Any of the client devices may include additional components. For example, the robot client 118 may include one or more sensors, such as a gyroscope or an accelerometer to measure movement of the robot client 118. Other sensors may further include any of Global Positioning System (GPS) receivers, infrared sensors, optical sensors, biosensors, Radio Frequency identification (RFID) systems, wireless sensors, and/or compasses, among others, for example.

In addition, any of the client devices may include an integrated user-interface (UI) that allows a user to interact with the device. For example, the robot client 118 may include various buttons and/or a touchscreen interface that allow a user to provide input. As another example, the robot client device 118 may include a microphone configured to receive voice commands from a user. Furthermore, the robot client 118 may include one or more interfaces that allow various types of user-interface devices to be connected to the robot client 118.

In FIG. 1, communication links between client devices and the cloud 102 may include wired connections, such as a serial or parallel bus. Communication links may also be wireless links, such as link 120, which may include Bluetooth, IEEE 802.11 (IEEE 802.11 may refer to IEEE 802.11-2007, IEEE 802.11n-2009, or any other IEEE 802.11 revision), or other wireless based communication links.

In other examples, the system 100 may include access points through which the client devices may communicate with the cloud 102. Access points may take various forms, for example, an access point may take the form of a wireless access point (WAP) or wireless router. As another example, if a client device connects using a cellular air-interface protocol, such as a CDMA or GSM protocol, an access point may be a base station in a cellular network that provides Internet connectivity via the cellular network.

As such, the client devices may include a wired or wireless network interface through which the client devices can connect to the cloud 102 (or access points). As an example, the client devices may be configured use one or more protocols such as 802.11, 802.16 (WiMAX), LTE, GSM, GPRS, CDMA, EV-DO, and/or HSPDA, among others. Furthermore, the client devices may be configured use multiple wired and/or wireless protocols, such as “3G” or “4G” data connectivity using a cellular communication protocol (e.g., CDMA, GSM, or WiMAX, as well as for “WiFi” connectivity using 802.11). Other examples are also possible.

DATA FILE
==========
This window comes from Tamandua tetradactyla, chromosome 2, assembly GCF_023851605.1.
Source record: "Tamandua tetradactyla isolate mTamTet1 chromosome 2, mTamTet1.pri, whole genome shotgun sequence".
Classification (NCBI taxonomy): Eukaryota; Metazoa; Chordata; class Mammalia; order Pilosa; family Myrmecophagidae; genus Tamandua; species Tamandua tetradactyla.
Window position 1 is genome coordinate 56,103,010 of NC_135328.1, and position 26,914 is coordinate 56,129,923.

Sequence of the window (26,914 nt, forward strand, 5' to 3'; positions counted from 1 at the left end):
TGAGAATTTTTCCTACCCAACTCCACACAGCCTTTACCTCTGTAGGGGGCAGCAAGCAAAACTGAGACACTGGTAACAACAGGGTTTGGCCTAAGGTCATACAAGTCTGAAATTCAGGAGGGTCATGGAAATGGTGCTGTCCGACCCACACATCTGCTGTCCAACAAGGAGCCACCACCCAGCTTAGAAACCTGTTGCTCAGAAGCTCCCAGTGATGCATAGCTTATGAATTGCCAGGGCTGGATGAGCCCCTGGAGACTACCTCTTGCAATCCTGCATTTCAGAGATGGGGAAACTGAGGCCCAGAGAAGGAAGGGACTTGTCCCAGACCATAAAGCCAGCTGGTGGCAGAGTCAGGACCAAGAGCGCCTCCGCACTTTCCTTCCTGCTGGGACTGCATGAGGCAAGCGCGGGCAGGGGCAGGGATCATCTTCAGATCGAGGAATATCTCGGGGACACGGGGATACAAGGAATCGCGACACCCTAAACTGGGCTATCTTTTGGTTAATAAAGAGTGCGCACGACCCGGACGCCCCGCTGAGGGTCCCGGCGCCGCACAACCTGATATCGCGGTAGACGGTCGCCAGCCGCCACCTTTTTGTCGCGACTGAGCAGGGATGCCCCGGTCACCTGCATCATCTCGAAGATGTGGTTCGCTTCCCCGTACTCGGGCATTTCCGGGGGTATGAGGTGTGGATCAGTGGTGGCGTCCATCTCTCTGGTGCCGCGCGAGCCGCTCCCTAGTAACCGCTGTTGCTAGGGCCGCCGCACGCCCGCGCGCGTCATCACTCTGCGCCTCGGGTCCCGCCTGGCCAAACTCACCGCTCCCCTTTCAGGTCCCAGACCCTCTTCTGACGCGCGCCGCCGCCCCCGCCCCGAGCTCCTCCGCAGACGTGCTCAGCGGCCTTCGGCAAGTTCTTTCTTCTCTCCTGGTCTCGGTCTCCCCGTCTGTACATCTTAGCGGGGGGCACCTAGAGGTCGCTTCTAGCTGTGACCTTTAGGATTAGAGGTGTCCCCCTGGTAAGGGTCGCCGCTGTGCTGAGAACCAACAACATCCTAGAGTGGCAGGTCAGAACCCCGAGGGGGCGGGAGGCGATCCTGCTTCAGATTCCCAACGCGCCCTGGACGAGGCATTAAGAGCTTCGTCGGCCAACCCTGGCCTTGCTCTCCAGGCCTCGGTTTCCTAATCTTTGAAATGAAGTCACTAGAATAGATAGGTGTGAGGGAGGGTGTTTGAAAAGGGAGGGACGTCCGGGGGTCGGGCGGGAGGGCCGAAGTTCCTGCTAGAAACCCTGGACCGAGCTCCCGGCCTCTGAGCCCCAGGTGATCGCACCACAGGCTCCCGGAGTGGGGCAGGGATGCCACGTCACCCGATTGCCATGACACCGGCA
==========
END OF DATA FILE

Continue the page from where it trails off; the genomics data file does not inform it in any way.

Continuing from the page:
FIGS. 2A-2C are example illustrations of robotic devices. Any of the robots illustrated in FIGS. 2A-2C may be configured to operate according to example methods described herein, or according to instructions received from devices that may be configured to operate according to example methods described herein.

An example illustration of a robotic device 200 is shown in FIG. 2A. In one example, the robotic device 200 is configured as a robot. In some examples, a robot may contain computer hardware, such as a processor 202, memory or data storage 204, and one or more sensors 206. For example, a robot controller (e.g., processor 202, computing system, and sensors 206) may all be custom designed for a specific robot. The robot may have a link to access cloud servers (as shown in FIG. 1). A wired link may include, for example, a parallel bus or a serial bus such as a Universal Serial Bus (USB). A wireless link may include, for example, Bluetooth, IEEE 802.11, Cellular (such as GSM, CDMA, UMTS, EV-DO, WiMAX, or LTE), or Zigbee, among other possibilities.

In one example, the storage 204 may be used for compiling data from various sensors 206 of the robotic device 200 and storing program instructions. The processor 202 may be coupled to the storage 204 and may be configured to control the robotic device 200 based on the program instructions. The processor 202 may also be able to interpret data from the various sensors 206 on the robot. Example sensors may include a camera, smoke sensors, light sensors, radio sensors, infrared sensors, microphones, speakers, gyroscope, accelerometer, distance sensors, a camera, radar, capacitive sensors and touch sensors, etc. Example distance sensors include infrared ranging sensors, photoelectric distance sensors, proximity sensors, ultrasonic sensors, radar, or other types of sensors that may provide outputs used to determine a distance of the robotic device 200 to an object.